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Posted 19 August 2018 - 01:29 PM

Steve W wrote exactly what I am thinking on the subject as far as fittings are concerned (I do not collect nihonto).  


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#24 MauroP

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Posted 19 August 2018 - 02:30 PM

Very interesting topic here.
My personal attitude toward professional opinion is of great respect (after all I makes my day mostly giving professional opinions - thanks God not about tosogu). What surprise me is that the appraisers in nihonto world have not yet developed a way to deal with uncertainty. Sometimes I'd prefer to see "mid-Edo work of unrecorded artist" rathar than "mumei Shoami".
 
Teach thy tongue to say, “I do not know”  [Maimonides]

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#25 Jussi Ekholm

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Posted 23 August 2018 - 11:47 AM

I've really enjoyed reading the discussions and seeing the views that people have on things.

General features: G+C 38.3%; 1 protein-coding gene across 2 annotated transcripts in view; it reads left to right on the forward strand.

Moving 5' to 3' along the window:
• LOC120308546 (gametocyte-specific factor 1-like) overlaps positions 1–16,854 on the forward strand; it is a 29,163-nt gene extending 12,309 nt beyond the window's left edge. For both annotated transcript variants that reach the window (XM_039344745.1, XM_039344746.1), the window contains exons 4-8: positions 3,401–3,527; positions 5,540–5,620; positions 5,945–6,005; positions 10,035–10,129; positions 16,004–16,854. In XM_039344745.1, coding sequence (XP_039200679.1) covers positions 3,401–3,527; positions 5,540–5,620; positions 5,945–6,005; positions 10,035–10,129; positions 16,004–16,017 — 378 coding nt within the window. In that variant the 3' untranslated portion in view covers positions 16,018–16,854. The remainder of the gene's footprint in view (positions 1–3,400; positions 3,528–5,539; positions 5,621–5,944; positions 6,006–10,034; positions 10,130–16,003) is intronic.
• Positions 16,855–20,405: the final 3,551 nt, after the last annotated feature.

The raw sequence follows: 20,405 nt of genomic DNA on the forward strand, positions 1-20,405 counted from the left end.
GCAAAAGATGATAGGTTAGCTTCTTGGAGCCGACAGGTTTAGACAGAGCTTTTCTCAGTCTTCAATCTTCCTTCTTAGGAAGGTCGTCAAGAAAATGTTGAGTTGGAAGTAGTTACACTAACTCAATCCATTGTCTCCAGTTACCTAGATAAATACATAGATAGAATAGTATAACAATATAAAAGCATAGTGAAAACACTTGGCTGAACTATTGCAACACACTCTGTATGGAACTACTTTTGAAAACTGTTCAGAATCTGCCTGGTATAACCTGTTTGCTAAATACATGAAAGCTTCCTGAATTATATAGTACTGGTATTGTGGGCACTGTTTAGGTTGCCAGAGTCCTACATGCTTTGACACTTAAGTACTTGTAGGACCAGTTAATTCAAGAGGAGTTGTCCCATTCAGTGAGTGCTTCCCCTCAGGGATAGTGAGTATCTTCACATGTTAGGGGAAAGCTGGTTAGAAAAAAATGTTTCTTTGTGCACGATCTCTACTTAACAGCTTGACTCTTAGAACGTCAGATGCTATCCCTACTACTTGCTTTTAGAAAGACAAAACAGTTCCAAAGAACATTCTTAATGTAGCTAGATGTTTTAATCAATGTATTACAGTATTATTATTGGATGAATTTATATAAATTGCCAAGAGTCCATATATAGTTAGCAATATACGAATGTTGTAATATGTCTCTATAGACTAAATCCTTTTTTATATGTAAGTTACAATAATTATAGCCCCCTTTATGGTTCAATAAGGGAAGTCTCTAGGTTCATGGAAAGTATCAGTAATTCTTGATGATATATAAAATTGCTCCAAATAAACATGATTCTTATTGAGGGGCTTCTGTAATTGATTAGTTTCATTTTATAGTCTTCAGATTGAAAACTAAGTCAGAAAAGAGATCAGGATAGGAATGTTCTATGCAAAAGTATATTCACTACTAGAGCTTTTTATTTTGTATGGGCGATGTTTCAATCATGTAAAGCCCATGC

I think the "problem" arises with mumei swords as has been mentioned earlier. It is quite rare to argue about validated signature. However I must note that even NBTHK is sometimes uncertain in their attributions on signed swords. Kuni fumei, province unknown with approximate period in brackets is sometimes used. I own one such sword and 2 others that caught my eye recently have had this type of attribution. Or you can sometimes see the rare to mei ga aru in brackets, which I believe confirms the signature being unorthodox but legitimate for the smith in question. To me that shows that shinsa team is validating the signature as genuine and dealing with the uncertainity at the same time.